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State of Charge: Tesla Drops Model 3’s Mid-Range Battery Option

The Standard Range, Standard Range Plus, and Long Range are still available.

If David Bowie were alive and doing Tesla commercials—and Tesla actually aired commercials—he might be crooning about the ch-ch-ch-changes made to the Model 3 lineup this past weekend: The Mid-Range battery pack option for the Model 3 is gone. The long-awaited Standard, Standard Plus, and Long Range are now the only options available on the site’s vehicle configurator for North American customers.

That’s two more choices than the new Model Y (above) introduced last week has to offer at this point; it’s currently available to order in rear-drive Long Range (300 miles of range) dual-motor all-wheel-drive Long Range (280 miles), and all-wheel-drive Performance (280 miles) forms.

The Standard Model 3 sells for $36,200 and offers 220 miles of range; you can get 240 miles of estimated range by upgrading to the Standard Range Plus for an additional $2,000. (Tesla says the Model Y Standard Range will offer 230 miles when it’s available in the spring of 2021.) The $44,200 Long-Range Model 3 is now being touted as able to travel up to 325 miles on a single charge, as well, thanks to a software update.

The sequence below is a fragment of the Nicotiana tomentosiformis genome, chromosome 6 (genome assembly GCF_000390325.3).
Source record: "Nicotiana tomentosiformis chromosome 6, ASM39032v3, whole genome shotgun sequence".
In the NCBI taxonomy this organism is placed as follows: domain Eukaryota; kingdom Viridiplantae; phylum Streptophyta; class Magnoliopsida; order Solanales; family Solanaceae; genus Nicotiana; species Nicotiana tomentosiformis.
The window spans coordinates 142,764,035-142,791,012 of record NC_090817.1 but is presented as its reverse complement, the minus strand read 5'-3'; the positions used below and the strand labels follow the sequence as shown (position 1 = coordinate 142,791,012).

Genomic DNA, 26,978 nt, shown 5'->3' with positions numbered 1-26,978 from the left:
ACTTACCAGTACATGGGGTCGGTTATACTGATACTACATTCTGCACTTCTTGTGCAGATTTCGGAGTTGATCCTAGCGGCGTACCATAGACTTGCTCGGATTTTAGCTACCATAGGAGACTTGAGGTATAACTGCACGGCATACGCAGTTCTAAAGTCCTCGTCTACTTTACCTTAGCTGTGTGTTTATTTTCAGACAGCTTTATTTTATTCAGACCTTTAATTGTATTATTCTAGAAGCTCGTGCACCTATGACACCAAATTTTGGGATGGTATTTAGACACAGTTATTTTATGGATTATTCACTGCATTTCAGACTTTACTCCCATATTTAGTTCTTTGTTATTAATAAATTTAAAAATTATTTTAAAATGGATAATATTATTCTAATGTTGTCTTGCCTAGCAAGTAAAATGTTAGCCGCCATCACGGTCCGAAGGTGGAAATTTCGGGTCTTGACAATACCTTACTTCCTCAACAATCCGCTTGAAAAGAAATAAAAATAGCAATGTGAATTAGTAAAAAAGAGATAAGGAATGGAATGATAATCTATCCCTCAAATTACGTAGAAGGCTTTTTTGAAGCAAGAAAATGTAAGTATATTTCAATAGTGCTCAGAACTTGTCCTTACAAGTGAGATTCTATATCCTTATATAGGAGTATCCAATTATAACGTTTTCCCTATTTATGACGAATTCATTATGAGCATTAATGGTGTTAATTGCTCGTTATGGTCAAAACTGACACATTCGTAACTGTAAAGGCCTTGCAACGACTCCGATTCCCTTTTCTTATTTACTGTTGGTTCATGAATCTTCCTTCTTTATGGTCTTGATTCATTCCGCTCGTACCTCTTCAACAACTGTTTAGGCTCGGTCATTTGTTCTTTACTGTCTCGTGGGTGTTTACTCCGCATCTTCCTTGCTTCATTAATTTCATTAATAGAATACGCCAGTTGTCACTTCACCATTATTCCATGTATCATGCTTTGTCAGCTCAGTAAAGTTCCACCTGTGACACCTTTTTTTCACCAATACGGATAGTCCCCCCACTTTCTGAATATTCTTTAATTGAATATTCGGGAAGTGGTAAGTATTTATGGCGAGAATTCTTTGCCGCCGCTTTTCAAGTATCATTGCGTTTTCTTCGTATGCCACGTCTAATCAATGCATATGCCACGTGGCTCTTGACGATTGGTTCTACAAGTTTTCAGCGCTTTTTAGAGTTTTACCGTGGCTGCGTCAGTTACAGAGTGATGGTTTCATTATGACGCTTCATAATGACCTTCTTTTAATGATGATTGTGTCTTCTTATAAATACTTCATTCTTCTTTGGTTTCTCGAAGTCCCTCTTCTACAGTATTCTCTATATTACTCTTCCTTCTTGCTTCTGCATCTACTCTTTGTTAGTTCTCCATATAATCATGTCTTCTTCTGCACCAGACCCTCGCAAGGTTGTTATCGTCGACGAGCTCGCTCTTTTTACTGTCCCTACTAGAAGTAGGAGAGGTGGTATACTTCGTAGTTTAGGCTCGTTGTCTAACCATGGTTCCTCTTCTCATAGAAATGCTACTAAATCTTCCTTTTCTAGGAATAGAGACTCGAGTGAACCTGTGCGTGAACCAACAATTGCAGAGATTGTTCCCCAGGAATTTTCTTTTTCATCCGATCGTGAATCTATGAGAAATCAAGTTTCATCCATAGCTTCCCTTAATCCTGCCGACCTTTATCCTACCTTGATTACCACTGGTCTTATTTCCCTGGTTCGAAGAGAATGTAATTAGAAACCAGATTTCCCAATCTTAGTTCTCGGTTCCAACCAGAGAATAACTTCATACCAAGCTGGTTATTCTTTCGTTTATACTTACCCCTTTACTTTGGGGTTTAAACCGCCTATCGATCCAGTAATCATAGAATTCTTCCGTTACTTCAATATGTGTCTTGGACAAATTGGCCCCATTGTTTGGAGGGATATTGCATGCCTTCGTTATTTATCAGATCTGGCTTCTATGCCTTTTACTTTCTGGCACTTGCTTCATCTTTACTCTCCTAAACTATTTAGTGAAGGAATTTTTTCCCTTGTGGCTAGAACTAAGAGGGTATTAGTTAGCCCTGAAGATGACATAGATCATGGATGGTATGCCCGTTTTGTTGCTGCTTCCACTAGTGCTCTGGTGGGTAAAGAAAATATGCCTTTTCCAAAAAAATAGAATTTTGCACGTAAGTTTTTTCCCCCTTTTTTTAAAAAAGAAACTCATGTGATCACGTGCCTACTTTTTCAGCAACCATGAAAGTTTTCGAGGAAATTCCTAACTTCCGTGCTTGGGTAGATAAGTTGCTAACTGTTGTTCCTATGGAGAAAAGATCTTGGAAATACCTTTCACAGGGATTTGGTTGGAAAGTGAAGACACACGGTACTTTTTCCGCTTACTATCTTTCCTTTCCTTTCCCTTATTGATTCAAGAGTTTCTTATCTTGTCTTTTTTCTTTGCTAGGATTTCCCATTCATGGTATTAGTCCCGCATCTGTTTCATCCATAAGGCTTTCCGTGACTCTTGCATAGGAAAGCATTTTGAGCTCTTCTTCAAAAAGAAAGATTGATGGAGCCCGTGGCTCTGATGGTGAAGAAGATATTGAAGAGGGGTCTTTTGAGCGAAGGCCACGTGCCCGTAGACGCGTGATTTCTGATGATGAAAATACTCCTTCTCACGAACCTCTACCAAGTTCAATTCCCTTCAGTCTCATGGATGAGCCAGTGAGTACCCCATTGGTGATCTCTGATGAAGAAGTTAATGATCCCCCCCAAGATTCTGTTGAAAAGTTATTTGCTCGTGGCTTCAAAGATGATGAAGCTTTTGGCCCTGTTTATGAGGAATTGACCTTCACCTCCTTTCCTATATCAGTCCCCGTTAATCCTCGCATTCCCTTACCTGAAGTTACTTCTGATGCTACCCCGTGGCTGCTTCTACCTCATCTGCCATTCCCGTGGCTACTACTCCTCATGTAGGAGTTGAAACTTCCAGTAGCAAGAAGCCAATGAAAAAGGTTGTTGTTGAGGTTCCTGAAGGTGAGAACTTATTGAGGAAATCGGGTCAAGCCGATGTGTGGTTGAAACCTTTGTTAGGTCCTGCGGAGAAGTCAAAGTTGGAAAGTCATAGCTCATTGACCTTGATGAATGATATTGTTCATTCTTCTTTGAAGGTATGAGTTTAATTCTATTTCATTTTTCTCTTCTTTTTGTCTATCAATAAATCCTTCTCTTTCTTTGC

No reason was given by Tesla for dropping the Mid-Range option, and the company didn’t respond to our request for comment. It offered just 20 additional miles of range over the Standard Plus, however, for perhaps $7,000 more, so any additional equipment it offered seemingly wasn’t enough to keep it on the menu.

When it rolled out the Standard Model 3, Tesla also announced it would shutter most of its stores and move to an online business model before backtracking and raising vehicle prices by roughly three percent to compensate.

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2019 Tesla Model 3

MSRP $44,000 Mid Range Sedan